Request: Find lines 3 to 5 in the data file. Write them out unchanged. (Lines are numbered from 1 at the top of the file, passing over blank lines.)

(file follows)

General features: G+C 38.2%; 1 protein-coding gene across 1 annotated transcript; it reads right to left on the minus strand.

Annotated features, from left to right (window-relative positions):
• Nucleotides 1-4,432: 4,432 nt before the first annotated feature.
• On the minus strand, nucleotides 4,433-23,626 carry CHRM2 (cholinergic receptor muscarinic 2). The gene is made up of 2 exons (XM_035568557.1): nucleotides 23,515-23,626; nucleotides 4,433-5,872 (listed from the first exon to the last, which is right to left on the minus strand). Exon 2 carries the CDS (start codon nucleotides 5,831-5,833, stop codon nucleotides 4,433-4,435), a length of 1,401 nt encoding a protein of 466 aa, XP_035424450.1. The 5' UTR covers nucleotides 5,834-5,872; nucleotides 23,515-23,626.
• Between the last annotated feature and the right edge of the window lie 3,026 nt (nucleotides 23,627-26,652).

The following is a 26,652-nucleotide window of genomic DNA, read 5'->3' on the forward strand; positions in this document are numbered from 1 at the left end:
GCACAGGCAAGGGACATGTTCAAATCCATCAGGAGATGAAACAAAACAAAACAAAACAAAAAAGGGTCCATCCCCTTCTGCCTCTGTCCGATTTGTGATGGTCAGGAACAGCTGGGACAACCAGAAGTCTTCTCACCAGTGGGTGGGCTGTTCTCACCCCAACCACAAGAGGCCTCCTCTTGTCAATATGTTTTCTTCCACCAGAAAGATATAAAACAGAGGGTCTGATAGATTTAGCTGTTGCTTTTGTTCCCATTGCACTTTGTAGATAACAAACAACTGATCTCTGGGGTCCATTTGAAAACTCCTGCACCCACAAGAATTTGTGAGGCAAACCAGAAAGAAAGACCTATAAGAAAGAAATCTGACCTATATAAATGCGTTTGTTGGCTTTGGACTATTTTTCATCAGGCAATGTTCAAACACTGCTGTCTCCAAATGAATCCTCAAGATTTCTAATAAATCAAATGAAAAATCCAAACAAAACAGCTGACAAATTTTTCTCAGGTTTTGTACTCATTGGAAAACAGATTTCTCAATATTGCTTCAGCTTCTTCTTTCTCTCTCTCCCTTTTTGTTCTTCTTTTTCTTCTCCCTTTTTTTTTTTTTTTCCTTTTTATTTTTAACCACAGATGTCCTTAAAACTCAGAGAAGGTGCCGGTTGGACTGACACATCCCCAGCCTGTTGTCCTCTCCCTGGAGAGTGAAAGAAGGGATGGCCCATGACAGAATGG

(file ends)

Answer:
• Nucleotides 1-4,432: 4,432 nt before the first annotated feature.
• On the minus strand, nucleotides 4,433-23,626 carry CHRM2 (cholinergic receptor muscarinic 2). The gene is made up of 2 exons (XM_035568557.1): nucleotides 23,515-23,626; nucleotides 4,433-5,872 (listed from the first exon to the last, which is right to left on the minus strand). Exon 2 carries the CDS (start codon nucleotides 5,831-5,833, stop codon nucleotides 4,433-4,435), a length of 1,401 nt encoding a protein of 466 aa, XP_035424450.1. The 5' UTR covers nucleotides 5,834-5,872; nucleotides 23,515-23,626.
• Between the last annotated feature and the right edge of the window lie 3,026 nt (nucleotides 23,627-26,652).